News and Events
2019. April 12th and 13th. Linguistic Diversity: celebrating difference Conference
Each language has a value in itself that transcends a mere collection of interchangeable words from one code to another. Each language has a particular way of analysing and reflecting reality, of moulding it in thought. This is the basic precept of what is known as linguistic relativity and according to this, the fewer languages spoken, the poorer our view of the world as a species will be. Leaving behind early stages of this approach such as the Sapir-Whorf hypothesis, the principle of Boas-Jakobson suggests that different languages influence their speaker’s minds, however not due to what each language allows to think but rather due to the patterns of information each language habitually obliges people to think about. Furthermore, according to Guy Deutscher (2010), speech habits, which are imprinted from an early age, can create habits of mind that have far-reaching consequences beyond speaking, as they affect orientation skills and even patterns of memory.
In order to discuss the cognitive relevance of language, the dichotomy of linguistic diversity versus global languages and social strategies to deal with different situations, our symposium aims to explore the following areas:
- Structural Linguistics
Analysis of specific aspects of grammar (phonetics, morphology, syntax, lexicology, etc.) and of pragmatics (speech acts, genres, and discursive acts) of a language that are unique in its way of interpreting reality in contrast to other languages.
A further potential area is an analysis about a homogenizing force exert on a given minority language (i.e. studies which reveal how particular characteristics of a language B are being neutralized by the presence of language A.)
Contributions which reflect on specific aspects of source languages that present difficulties in translating into target languages and/or vice versa.
Studies which deal with the challenges of translating minor languages into major languages and/or vice versa.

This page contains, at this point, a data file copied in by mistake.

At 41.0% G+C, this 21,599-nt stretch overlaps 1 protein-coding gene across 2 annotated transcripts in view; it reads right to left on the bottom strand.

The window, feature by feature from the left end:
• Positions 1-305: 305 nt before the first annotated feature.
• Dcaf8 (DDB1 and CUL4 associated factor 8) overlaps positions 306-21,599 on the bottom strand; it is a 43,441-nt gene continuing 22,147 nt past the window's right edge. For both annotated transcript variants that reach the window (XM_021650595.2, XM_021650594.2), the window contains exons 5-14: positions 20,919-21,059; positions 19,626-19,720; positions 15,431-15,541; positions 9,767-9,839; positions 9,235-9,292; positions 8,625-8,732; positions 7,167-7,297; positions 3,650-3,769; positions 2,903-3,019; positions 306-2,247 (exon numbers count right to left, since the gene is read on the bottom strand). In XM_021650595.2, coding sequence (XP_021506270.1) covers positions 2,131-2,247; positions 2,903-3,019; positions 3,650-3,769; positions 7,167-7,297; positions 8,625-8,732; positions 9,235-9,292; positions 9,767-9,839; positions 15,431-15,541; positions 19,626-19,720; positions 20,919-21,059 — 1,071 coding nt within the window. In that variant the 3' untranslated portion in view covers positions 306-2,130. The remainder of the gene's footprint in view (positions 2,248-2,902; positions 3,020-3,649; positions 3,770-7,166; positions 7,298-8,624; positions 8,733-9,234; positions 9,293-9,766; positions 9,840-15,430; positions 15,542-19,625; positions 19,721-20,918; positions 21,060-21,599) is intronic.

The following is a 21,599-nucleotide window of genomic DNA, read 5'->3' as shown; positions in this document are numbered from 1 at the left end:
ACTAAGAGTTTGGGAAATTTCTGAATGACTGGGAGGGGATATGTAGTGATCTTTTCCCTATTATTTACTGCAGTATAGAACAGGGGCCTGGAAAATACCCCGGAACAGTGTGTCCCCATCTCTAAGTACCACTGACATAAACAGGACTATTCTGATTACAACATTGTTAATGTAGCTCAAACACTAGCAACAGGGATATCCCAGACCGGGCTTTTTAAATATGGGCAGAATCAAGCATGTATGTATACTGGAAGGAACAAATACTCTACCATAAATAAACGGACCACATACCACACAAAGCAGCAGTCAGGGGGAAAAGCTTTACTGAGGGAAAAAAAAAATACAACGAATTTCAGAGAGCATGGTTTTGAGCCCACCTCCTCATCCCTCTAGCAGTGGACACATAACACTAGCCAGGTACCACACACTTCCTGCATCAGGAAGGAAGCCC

Studies which look into self-translation processes in the way the author has a privileged position to negotiate in the translation contents that could have been invisibilised or overrepresentated in the original text due to linguistic limitations and how s/he creates new version through another language.
- Sociolinguistics and language planning
Contributions which deal with linguistic conflicts, diglossia, code-switching and language attrition.
Studies which explore language policies and planning, language maintenance and language shift.
Since the main goal of the symposium is to show and promote linguistic diversity every language is welcome in the event. Nevertheless, proposals dealing with minority and minoritised languages all over the world will be prioritised in order to provide visibility and to explore the phenomena of linguistic and cultural assimilation within a global context.
The papers will have a duration of 20 minutes and can be done in the language of your preference, but we ask you to send the speech translated into English in order to be shown in parallel during the session.
The following keynote speakers have already been confirmed:
- Dr Iraide Ibarretxe Antuñano (University of Zaragoza)
- Evaristo Oko Kongwe, co-author of Gramática moderna de la lengua ndowé.
- Dr Bernadette O’Rourke (Heriot Watt University)
- Dr Pádraig Ó Macháin (University College Cork)
- Dr Féilim Ó hAdhmaill (University College Cork)
To participate in the conference you must send a document with name and institution plus a title and a 100 word abstract to firstname.lastname@example.org. The deadline to submit proposals will be Thursday 28 February 2019.
By 8 March all the applicants will have received an email confirming if their proposal has been accepted.
This event is taking place in the Western Gateway Building, Western Road, UCC.